Archive | July, 2013

We Are Not So Different

15 Jul

You look at me

You think I know nothing

Family worked fields on our land

Put on coffin ships starving

Sent to strange land

Need not apply

We don’t want your kind

Go nurse other babies

Clean toilets, dig graves

Invaders still hold our lands

Names changed language removed

Bearing names of killers

Facial features of masters

We are not so different

I clap on the downbeat

We all assume

We all need to ask

What’s your story?

Who Got Next?

14 Jul

Emmitt Till, July 25, 1941 – August 28, 1955
Ron Settles, June 12, 1959 — June 2, 1981
Trayvon Martin, February 5, 1995 – February 26, 2012

Learning is experiential,

Education theoretical in some damn book;

Staying in your lily white halls,

In your upper class malls,

Don’t tell me about justice served.

Ron Settles drove his car,

Minding his own business;

He was in my class,

Cops beat his ass,

Dead at 21 for driving while black.

Your darkness don’t scare me,

Your whiteness just might;

It’s what it’s in your soul,

It’s what you can control,

That keeps me up at night.

Get out of your small towns,

Get out of your small minds,

Go meet some other people;

Stop chanting at your steeples,

Loving your neighbor ain’t staying with your same kind.

Some of my best friends are this,

Some of my best friends are that,

Don’t give me that bullshyte;

This land got a bad blight,

You part of the problem or part of the solution?

Happy Anniversary to My Ex-Husband

9 Jul

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“It is only normal human nature to want to marry and procreate.” – My college advisor, 1978

Today is a very strange day for me. If I had stayed married to my ex-husband, today would be our 30th anniversary. In retrospect, I got married young, at the age of 24. In retrospect, it feels like our wedding was yesterday, 50 years ago, and never happened.

Growing up, I really didn’t think about marriage very much. I never had the vision of the knight in shining armor, the two kids and the house with the white picket fence, or being a soccer mom. I assumed I would get married and have children (that’s what people do, after all), but it was never the first thing on my mind. I thought more about pitching for the Mets, being a professional boxer, or writing a sports column for the New York Times. (Talk about missed clues!)

I entered college in the fall of 1976, and it surprised me how so many of my female classmates were focused on their “Mrs.” Degree. Some dropped out after only a few weeks because they missed their boyfriends back home. I enjoyed college life – from marching band to softball (another clue!) to pledging a sorority – and while I dated a bit, I was not looking for a husband. First of all, there were just too many to choose from; I couldn’t imagine how you could narrow down the field. And, more importantly, I still had that uncomfortable feeling I had since I was young that there was something different about me that did not include the desire to find a husband and settle down into domestic bliss.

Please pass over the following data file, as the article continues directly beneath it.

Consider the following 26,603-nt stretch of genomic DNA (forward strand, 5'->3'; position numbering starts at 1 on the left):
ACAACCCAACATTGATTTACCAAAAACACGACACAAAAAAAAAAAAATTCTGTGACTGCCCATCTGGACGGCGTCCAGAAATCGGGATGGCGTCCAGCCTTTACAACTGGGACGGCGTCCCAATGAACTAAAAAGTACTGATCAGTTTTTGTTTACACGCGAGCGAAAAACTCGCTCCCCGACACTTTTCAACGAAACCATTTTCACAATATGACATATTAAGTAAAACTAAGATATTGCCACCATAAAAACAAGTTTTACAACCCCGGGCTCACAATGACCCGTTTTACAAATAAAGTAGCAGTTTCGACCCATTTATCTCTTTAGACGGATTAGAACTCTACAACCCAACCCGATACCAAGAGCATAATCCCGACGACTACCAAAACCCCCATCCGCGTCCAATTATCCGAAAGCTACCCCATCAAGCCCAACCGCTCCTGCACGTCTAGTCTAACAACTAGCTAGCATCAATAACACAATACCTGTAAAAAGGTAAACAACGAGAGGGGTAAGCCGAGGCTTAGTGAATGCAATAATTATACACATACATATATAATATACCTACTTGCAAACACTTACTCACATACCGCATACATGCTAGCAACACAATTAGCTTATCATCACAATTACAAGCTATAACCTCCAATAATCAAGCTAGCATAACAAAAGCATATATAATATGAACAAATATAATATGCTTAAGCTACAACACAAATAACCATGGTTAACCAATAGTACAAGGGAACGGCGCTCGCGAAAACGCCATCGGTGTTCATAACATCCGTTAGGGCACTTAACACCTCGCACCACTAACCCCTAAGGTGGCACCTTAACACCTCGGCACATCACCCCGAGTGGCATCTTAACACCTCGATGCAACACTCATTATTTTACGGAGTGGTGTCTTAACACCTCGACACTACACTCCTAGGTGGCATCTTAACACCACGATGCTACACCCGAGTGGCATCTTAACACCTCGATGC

My high school was very small; there were 99 in my graduating class, and while there were several thousand in my class at college, after a few semesters, it too felt stifling. I decided I wanted to drop out of school. I didn’t know what I would do; I just knew I didn’t want to be in school anymore. I went to see my advisor and told him I felt out of place because I wasn’t looking for a husband. He looked over his glasses and said in his Kentucky accent, “Why Doreen, it is only normal human nature to want to marry and procreate.”

Wow, that was helpful. Continue reading

No Instant Forgiveness

2 Jul

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Whoever stubbornly refuses to accept criticism will suddenly be broken beyond repair. – Psalms 29:1

Lately, my secular job has made me think about how much worse I am at accepting criticism than I used to be. You would think it would become easier to accept criticism as I get older, but I am finding it more difficult. Part of this is because I am more confident in my skills and abilities now, so when I receive criticism that is just plain incorrect (such as a college professor “correcting” grammar that is correct to begin with), I do not have a lot of patience. Part of it is because despite being managed predominantly by managers who never give feedback unless it is negative, I am still not comfortable with this management style.

As a recovering alcoholic, I am still sometimes guilty of “black and white” thinking in a world that has many more than 50 shades of gray. While younger, I not only took all criticism as valid; I took it as an assault on the very worth of my personhood. In my older years I have been guilty of blowing off criticism altogether, even that which upon further examination would have provided an opportunity for much needed growth. As I like to say about many things, “The truth is somewhere in the middle.”

I have also been thinking of criticism in light of the apology to the GLBTQ community by Alan Chambers, President of Exodus International, and in light of the apology of Paula Deen for some of her reported racist language and behavior.

It bothers me that in both cases, some expect (or demand) that those hurt by the words and actions of Mr. Chambers and Ms. Deen should just accept the apologies and move on. Quite a few straight people have written that GLBTQ people should take Mr. Chambers at his word and that, in particular, GLBTQ Christians should not question his motives or his sincerity. Likewise, I have read many Ms. Deen White apologists who write that since Ms. Deen is from the South, she should be forgiven without hesitation.

I am not buying either of these directives. Continue reading

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